That's a combination of yawning and crocheting, because I'm tired and I love the craft. Mrs. B. was talking about other blogs and how they have themes, and I've actually been reading knitting and crocheting blogs for a few years now. I don't follow any particular ones obsessively, because that's creepy when you don't know the people, but a lot of people post patterns that they have created, and don't charge for them! People also post updates on how their projects are going, and then people leave comments when they need help. A particularly cool design of a knitting blog had the names of the projects on the side and a status bar, much like when a webpage is loading, that said what percentage of the afghan or sweater or whatever was completed. Pretty innovative, huh?
Right now I'm crocheting a pair of hobo (fingerless) gloves. Someone in my calc class asked me to make them for him. My standard answer for when people ask me that is 'only if you bring the yarn,' because I'm pretty busy and probably wouldn't have time, but at the same time I don't want to say no. He's the first person to ever actually bring the yarn, and gloves are pretty quick, so I might as well make them. The pattern I'm using is http://www.woolcrafting.com/crochet-gloves-pattern.html. I've changed it a little bit, so the fingers aren't convertible. I also didn't turn the first four rows of the main part of the glove, so it makes a little stripe. The yarn I'm using is a standard four-ply worsted in a charcoal gray. It was given to me with no label, but it looks like Caron or something basic. I've finished all of the first glove except the thumb, and have done three or four rows of the cuff of the second glove. This pattern is very straightforward and easy to understand, which is nice.
Also lately I have been experimenting with amigurumi, the Japanese art of crocheting small, cartoonlike animals. I discovered this art in a book I found at work, and thought the author had made it up. (http://en.wikipedia.org/wiki/Amigurumi) My mom told me that she knitted a panda when she was in high school, and apparently it really didn't turn out very recognizable. She warned me that I might get frustrated, but so far I'm very happy with the results! I've made a turquoise robin and a gray mouse, and have yet to sew together my lime green and yellow dodo bird. The fun part about the amigurumi animals is that they are really quick and use up scrap yarn. I have three huge Rubbermaid containers full of yarn, but most of it is in too small of a quantity to be useable. Next I'm going to make a cake from this website (http://www.normalynn.info/chocolatecakemenu.html) but I can't decide which one... thoughts? They all look so appetizing, it makes me almost want to cook instead of crochet.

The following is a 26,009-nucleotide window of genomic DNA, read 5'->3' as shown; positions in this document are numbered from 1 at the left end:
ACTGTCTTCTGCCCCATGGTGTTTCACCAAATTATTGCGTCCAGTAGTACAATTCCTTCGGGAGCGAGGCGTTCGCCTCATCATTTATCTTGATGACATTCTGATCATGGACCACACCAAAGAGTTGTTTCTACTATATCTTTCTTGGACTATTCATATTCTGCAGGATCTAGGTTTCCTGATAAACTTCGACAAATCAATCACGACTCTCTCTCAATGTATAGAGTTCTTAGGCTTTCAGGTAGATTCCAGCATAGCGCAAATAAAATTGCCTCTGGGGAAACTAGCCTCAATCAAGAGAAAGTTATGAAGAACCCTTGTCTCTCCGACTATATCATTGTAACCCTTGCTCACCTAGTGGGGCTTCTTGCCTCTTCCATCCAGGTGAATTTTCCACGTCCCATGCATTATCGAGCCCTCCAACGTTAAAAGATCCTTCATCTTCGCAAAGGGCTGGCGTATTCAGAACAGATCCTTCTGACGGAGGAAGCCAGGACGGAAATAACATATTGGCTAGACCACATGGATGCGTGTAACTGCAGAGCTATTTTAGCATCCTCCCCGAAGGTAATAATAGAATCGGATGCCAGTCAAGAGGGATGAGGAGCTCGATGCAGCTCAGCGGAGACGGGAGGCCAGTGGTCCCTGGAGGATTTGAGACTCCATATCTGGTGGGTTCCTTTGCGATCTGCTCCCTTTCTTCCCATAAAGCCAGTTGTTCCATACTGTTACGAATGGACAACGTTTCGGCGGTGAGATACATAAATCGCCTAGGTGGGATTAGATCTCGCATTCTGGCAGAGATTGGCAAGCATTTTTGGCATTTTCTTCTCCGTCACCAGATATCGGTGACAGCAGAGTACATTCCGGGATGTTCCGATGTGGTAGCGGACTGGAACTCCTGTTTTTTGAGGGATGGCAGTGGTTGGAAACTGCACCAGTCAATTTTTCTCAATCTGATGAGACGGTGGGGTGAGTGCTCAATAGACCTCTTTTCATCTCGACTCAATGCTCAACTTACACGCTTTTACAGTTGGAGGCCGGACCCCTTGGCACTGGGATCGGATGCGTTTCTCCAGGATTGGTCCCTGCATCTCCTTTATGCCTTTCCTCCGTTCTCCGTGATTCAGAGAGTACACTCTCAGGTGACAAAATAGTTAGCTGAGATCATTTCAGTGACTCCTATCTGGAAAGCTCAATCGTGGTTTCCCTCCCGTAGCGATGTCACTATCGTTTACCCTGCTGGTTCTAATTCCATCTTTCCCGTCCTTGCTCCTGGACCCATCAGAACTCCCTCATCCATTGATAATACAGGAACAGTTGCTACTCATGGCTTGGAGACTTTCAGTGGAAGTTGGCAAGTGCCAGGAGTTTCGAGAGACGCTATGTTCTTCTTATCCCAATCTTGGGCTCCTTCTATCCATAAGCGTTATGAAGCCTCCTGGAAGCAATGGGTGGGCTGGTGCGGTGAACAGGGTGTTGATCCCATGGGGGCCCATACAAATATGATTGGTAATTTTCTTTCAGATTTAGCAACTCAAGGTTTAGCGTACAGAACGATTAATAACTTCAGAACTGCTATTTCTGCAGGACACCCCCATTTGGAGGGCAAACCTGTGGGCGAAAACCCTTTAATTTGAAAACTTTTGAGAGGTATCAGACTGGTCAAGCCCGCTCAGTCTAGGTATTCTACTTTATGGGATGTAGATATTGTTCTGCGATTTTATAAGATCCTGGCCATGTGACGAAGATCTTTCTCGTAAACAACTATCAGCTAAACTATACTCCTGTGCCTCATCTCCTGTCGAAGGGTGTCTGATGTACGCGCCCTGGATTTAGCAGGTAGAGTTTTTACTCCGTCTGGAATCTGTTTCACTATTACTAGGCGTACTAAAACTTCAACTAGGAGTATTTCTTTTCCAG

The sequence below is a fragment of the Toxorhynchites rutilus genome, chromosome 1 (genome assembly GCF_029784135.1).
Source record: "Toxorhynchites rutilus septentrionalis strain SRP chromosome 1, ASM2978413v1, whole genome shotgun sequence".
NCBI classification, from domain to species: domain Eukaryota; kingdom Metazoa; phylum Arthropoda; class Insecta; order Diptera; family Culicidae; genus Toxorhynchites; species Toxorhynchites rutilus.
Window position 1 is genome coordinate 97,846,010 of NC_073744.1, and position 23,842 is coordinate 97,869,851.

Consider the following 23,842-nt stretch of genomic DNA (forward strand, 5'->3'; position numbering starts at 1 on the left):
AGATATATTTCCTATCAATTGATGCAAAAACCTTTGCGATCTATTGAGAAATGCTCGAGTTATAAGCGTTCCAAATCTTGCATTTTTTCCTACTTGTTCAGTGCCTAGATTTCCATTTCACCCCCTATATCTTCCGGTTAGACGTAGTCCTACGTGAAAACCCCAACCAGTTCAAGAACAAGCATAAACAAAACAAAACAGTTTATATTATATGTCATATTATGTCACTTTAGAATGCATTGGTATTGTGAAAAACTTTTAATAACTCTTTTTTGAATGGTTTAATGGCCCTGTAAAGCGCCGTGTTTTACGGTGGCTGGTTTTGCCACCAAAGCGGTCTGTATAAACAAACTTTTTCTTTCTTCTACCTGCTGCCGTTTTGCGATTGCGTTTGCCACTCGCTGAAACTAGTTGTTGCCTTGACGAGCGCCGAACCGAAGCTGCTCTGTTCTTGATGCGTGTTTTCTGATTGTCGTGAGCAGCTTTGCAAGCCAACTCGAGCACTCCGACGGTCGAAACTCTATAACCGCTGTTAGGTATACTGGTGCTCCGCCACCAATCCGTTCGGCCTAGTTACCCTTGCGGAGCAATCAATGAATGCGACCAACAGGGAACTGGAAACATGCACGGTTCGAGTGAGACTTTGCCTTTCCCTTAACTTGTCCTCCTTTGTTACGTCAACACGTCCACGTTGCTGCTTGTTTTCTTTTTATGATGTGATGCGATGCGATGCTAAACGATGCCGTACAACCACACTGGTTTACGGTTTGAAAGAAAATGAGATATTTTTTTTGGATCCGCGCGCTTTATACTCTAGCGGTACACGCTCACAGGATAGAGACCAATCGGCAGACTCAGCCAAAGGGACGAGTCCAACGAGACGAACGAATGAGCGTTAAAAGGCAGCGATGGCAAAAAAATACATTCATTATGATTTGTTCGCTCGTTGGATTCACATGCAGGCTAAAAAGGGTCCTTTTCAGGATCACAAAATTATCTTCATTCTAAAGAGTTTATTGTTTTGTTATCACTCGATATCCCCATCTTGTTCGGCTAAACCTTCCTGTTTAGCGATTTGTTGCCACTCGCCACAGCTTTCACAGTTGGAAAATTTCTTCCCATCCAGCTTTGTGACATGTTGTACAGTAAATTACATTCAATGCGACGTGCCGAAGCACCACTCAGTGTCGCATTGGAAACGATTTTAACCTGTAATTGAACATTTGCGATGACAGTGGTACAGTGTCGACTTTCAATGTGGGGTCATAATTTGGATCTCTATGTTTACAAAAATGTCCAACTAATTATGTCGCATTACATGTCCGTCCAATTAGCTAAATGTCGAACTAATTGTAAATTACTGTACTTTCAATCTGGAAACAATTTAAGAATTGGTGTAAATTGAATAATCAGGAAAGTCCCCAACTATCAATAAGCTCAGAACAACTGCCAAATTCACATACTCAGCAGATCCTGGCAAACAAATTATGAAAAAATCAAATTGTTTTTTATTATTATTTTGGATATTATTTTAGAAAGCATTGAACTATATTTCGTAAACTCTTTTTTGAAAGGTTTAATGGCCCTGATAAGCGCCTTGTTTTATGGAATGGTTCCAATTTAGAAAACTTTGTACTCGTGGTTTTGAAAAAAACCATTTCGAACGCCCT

I've also been meaning for some time to make a binary scarf. I found the pattern on www.knitty.com. It's black and has green 1's and 0's in random patterns like a computer screen. The only issue is the fact that it's make on pretty small double pointed needles. The rounds are huge and it looks like it would take forever! I also don't have any sets of five dpns, just sets of four, and only in sizes 1-5 (yikes!) leftover from when my mom knitted socks and a baptismal gown out of some really shimmery white baby yarn. This is going on my list of things to make this summer, when I no longer have homework or other things that need to be done. People keep telling me that the summer is going to feel really nice because I won't have a ton of demanding activities anymore.
Also on my list for this summer is to stop making green things and to start making maroon and gold things, starting with a simple striped scarf, and probably a hat and mittens too. If I'm really patient, and yarn goes very on sale, I might crochet a granny square afghan too. The granny square ones that are made all in one piece, instead of a bunch of little squares sewed together, go really fast and are really easy to get even.